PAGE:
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Teacher Appreciation Week: Anne and her 200 adopted kids

A teacher conducts a class at a public U.S. elementary school. |

After a few weeks in the classroom, Anne knows which of her students are struggling. Sometimes its money. She has a ready supply of pens, paper, and binders to give away. Some kids come to school ill-equipped for cold weather. She hits the secondhand stores for an assortment of warm sweaters, coats, and boots.

And before the high school’s spring dance, she’s scanning consignment racks for cute prom dresses and guy’s dress shirts. Her students won’t be left out because they didn’t have anything to wear. 

Some students need more time than a class period. So, Anne keeps her door open so students have a place to go after school. 

Sometimes she’ll even ask a student to stay after school. It’s more than just homework catch-up, it’s because she cares about their future. She knows that school is their ticket to a more hopeful one. 

With almost three decades in the classroom, there aren’t many needs she hasn’t seen among her students. Anne jokes that she has a husband, family, and two hundred adopted kids. Not all her students will head to college, but all need to pass her class to graduate—and even more than her language arts course, they need life-skills.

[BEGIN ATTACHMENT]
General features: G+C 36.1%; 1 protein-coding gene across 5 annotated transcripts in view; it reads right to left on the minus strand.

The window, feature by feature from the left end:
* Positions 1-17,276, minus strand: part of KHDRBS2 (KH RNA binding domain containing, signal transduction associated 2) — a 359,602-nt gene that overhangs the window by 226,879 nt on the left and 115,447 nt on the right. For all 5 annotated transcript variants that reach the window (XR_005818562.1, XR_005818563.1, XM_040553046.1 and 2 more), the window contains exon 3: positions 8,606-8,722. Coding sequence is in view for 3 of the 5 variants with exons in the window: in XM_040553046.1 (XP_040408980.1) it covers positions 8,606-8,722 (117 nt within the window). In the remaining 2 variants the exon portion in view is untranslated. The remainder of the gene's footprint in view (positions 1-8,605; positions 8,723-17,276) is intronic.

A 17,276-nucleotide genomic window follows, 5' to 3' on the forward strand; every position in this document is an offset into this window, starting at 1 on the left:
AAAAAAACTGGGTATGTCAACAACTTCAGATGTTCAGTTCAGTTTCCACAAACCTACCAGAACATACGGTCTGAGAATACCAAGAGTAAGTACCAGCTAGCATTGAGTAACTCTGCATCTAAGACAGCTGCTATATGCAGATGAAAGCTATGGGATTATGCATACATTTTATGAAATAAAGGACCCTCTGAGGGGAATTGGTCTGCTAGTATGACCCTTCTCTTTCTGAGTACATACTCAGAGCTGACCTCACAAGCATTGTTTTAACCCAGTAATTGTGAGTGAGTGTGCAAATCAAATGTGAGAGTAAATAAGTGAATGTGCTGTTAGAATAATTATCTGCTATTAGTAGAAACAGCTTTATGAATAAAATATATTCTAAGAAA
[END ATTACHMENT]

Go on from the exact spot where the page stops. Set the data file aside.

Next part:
So, part of her “curriculum” is teaching kids to balance a checking account and to budget their living expenses. Students create a resume, and practice interviewing for a job. She calls this her “Eyes Wide Open” unit. She figures that if her own kids needed this, so do the rest of her kids.

Anne will never be rich in the conventional way, but she keeps her real treasure in a closet. It’s a box full of letters, cards, even scribbled notes of thanks from the students whose lives she impacted.

She doesn’t do all that she does for the thanks. She’ll be the first to say that she teaches because she loves helping students have a better future—and when they do, that is all the thanks she really needs.

Many schools are blessed with teachers who invest their time and more money than they admit, making their classrooms a place where students can thrive. 

This is Teacher Appreciation Week and it’s a great time to send a thank you note to the ones who made a difference in your life. Unless you tell them, they may never know.

Karen Farris saw the need to help underserved kids while serving in a youth ministry that gave her the opportunity to visit rural schools on the Olympic Peninsula. She now volunteers her time grant writing to bring resources to kids in need. She also shares stories of faith in action for those needing a dose of hope on her weekly blog, Friday

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